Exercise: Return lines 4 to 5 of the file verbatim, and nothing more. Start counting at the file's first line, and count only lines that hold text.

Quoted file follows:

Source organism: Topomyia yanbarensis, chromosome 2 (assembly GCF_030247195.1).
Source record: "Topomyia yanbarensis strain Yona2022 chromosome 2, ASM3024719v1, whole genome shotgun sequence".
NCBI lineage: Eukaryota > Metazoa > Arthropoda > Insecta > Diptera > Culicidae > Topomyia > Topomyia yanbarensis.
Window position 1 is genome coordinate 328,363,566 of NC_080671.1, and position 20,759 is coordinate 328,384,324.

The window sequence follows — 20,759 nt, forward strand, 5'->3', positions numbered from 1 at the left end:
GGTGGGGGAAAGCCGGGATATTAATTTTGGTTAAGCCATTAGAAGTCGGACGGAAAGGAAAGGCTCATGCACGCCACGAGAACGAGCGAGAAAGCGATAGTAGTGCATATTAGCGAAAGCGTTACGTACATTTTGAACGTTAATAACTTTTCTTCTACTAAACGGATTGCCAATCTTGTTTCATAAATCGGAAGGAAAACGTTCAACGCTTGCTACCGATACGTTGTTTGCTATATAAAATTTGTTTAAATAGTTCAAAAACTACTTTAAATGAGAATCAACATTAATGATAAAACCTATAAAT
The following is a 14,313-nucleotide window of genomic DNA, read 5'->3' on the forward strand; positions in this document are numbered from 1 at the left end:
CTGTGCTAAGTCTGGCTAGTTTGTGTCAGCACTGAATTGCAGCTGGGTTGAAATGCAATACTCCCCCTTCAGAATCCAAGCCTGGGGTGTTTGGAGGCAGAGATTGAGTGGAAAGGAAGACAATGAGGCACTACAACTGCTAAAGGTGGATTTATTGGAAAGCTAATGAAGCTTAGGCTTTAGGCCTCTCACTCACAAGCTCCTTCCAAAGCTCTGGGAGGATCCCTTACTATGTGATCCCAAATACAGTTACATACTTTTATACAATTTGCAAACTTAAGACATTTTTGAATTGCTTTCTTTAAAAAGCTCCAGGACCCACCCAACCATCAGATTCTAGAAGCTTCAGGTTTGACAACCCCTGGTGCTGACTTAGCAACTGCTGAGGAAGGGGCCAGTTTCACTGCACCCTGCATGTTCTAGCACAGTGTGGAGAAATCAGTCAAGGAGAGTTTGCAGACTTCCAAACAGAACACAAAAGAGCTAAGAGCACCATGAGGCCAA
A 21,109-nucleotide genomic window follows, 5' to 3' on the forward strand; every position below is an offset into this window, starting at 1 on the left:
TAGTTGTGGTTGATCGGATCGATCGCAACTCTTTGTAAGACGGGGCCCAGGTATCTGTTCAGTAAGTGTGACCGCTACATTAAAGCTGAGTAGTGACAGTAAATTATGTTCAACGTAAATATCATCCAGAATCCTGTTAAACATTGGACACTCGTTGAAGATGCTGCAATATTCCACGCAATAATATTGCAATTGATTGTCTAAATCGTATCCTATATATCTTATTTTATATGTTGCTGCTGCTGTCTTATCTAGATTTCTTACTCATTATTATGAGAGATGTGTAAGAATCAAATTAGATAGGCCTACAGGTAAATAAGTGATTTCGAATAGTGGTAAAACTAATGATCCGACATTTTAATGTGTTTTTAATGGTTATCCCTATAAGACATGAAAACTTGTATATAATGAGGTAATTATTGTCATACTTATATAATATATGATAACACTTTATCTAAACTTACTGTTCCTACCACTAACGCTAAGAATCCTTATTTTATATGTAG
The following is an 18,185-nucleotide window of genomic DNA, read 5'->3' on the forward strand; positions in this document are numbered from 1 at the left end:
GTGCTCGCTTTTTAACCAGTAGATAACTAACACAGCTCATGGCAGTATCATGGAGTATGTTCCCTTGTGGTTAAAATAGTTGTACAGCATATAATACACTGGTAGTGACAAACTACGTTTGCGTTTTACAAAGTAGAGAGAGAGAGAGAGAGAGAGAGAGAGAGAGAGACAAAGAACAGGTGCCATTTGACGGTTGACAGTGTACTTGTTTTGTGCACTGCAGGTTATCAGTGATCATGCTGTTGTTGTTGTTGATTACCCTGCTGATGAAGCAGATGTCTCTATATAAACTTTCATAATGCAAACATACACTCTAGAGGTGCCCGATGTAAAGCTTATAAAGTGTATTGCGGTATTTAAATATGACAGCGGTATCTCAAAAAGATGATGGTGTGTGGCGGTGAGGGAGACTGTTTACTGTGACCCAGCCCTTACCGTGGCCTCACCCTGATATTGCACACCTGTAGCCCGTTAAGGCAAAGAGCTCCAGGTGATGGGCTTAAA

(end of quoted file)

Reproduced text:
Window position 1 is genome coordinate 328,363,566 of NC_080671.1, and position 20,759 is coordinate 328,384,324.

The window sequence follows — 20,759 nt, forward strand, 5'->3', positions numbered from 1 at the left end: